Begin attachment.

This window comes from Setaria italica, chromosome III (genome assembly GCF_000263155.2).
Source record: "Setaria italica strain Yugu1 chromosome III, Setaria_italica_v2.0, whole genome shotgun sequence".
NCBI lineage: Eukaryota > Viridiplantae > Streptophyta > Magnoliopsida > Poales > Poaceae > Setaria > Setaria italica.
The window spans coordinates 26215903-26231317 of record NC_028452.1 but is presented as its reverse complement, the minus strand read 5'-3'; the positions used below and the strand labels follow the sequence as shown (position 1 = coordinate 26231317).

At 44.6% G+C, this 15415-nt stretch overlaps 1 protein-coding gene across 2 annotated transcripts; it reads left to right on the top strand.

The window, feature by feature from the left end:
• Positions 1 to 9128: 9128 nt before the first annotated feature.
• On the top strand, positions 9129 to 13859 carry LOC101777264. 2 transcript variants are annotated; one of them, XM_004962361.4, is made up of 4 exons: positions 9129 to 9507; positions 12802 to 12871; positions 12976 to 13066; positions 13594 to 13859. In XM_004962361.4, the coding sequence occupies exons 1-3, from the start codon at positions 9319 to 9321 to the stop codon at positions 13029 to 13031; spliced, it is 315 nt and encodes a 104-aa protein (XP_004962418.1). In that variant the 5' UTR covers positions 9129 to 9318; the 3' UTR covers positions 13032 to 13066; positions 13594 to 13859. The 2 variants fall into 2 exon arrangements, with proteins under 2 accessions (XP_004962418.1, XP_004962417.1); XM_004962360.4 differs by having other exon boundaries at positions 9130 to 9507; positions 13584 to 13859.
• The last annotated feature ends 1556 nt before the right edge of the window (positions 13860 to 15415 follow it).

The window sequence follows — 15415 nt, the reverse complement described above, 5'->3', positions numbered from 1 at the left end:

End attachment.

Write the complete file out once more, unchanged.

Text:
This window comes from Setaria italica, chromosome III (genome assembly GCF_000263155.2).
Source record: "Setaria italica strain Yugu1 chromosome III, Setaria_italica_v2.0, whole genome shotgun sequence".
NCBI lineage: Eukaryota > Viridiplantae > Streptophyta > Magnoliopsida > Poales > Poaceae > Setaria > Setaria italica.
The window spans coordinates 26215903-26231317 of record NC_028452.1 but is presented as its reverse complement, the minus strand read 5'-3'; the positions used below and the strand labels follow the sequence as shown (position 1 = coordinate 26231317).

At 44.6% G+C, this 15415-nt stretch overlaps 1 protein-coding gene across 2 annotated transcripts; it reads left to right on the top strand.

The window, feature by feature from the left end:
• Positions 1 to 9128: 9128 nt before the first annotated feature.
• On the top strand, positions 9129 to 13859 carry LOC101777264. 2 transcript variants are annotated; one of them, XM_004962361.4, is made up of 4 exons: positions 9129 to 9507; positions 12802 to 12871; positions 12976 to 13066; positions 13594 to 13859. In XM_004962361.4, the coding sequence occupies exons 1-3, from the start codon at positions 9319 to 9321 to the stop codon at positions 13029 to 13031; spliced, it is 315 nt and encodes a 104-aa protein (XP_004962418.1). In that variant the 5' UTR covers positions 9129 to 9318; the 3' UTR covers positions 13032 to 13066; positions 13594 to 13859. The 2 variants fall into 2 exon arrangements, with proteins under 2 accessions (XP_004962418.1, XP_004962417.1); XM_004962360.4 differs by having other exon boundaries at positions 9130 to 9507; positions 13584 to 13859.
• The last annotated feature ends 1556 nt before the right edge of the window (positions 13860 to 15415 follow it).

The window sequence follows — 15415 nt, the reverse complement described above, 5'->3', positions numbered from 1 at the left end: